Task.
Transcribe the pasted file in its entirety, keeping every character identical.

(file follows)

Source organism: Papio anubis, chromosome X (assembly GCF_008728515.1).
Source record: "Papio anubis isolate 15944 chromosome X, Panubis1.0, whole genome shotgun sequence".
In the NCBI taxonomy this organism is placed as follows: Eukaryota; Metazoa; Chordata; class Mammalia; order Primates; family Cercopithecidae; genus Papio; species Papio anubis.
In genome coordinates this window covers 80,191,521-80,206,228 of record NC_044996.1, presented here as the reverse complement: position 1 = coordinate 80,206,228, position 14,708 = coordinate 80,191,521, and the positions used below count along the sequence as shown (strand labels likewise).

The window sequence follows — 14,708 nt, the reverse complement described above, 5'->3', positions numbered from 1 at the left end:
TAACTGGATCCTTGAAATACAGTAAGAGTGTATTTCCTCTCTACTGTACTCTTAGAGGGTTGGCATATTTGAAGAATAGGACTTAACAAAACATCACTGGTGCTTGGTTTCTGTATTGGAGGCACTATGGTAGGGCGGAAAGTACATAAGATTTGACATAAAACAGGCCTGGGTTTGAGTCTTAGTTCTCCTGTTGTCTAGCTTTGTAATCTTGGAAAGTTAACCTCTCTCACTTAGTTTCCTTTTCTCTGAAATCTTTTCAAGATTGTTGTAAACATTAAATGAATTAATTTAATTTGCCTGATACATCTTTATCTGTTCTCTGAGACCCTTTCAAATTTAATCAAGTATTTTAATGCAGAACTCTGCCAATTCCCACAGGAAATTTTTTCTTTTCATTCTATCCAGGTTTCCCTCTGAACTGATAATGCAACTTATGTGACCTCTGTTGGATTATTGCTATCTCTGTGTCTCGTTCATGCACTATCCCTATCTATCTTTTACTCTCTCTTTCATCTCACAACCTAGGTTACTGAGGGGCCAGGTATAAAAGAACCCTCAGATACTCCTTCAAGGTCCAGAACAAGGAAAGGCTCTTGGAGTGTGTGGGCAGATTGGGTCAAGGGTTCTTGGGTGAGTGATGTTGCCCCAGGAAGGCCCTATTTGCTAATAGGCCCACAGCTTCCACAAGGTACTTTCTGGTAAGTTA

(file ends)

Source organism: Papio anubis, chromosome X (assembly GCF_008728515.1).
Source record: "Papio anubis isolate 15944 chromosome X, Panubis1.0, whole genome shotgun sequence".
In the NCBI taxonomy this organism is placed as follows: Eukaryota; Metazoa; Chordata; class Mammalia; order Primates; family Cercopithecidae; genus Papio; species Papio anubis.
In genome coordinates this window covers 80,191,521-80,206,228 of record NC_044996.1, presented here as the reverse complement: position 1 = coordinate 80,206,228, position 14,708 = coordinate 80,191,521, and the positions used below count along the sequence as shown (strand labels likewise).

The window sequence follows — 14,708 nt, the reverse complement described above, 5'->3', positions numbered from 1 at the left end:
TAACTGGATCCTTGAAATACAGTAAGAGTGTATTTCCTCTCTACTGTACTCTTAGAGGGTTGGCATATTTGAAGAATAGGACTTAACAAAACATCACTGGTGCTTGGTTTCTGTATTGGAGGCACTATGGTAGGGCGGAAAGTACATAAGATTTGACATAAAACAGGCCTGGGTTTGAGTCTTAGTTCTCCTGTTGTCTAGCTTTGTAATCTTGGAAAGTTAACCTCTCTCACTTAGTTTCCTTTTCTCTGAAATCTTTTCAAGATTGTTGTAAACATTAAATGAATTAATTTAATTTGCCTGATACATCTTTATCTGTTCTCTGAGACCCTTTCAAATTTAATCAAGTATTTTAATGCAGAACTCTGCCAATTCCCACAGGAAATTTTTTCTTTTCATTCTATCCAGGTTTCCCTCTGAACTGATAATGCAACTTATGTGACCTCTGTTGGATTATTGCTATCTCTGTGTCTCGTTCATGCACTATCCCTATCTATCTTTTACTCTCTCTTTCATCTCACAACCTAGGTTACTGAGGGGCCAGGTATAAAAGAACCCTCAGATACTCCTTCAAGGTCCAGAACAAGGAAAGGCTCTTGGAGTGTGTGGGCAGATTGGGTCAAGGGTTCTTGGGTGAGTGATGTTGCCCCAGGAAGGCCCTATTTGCTAATAGGCCCACAGCTTCCACAAGGTACTTTCTGGTAAGTTA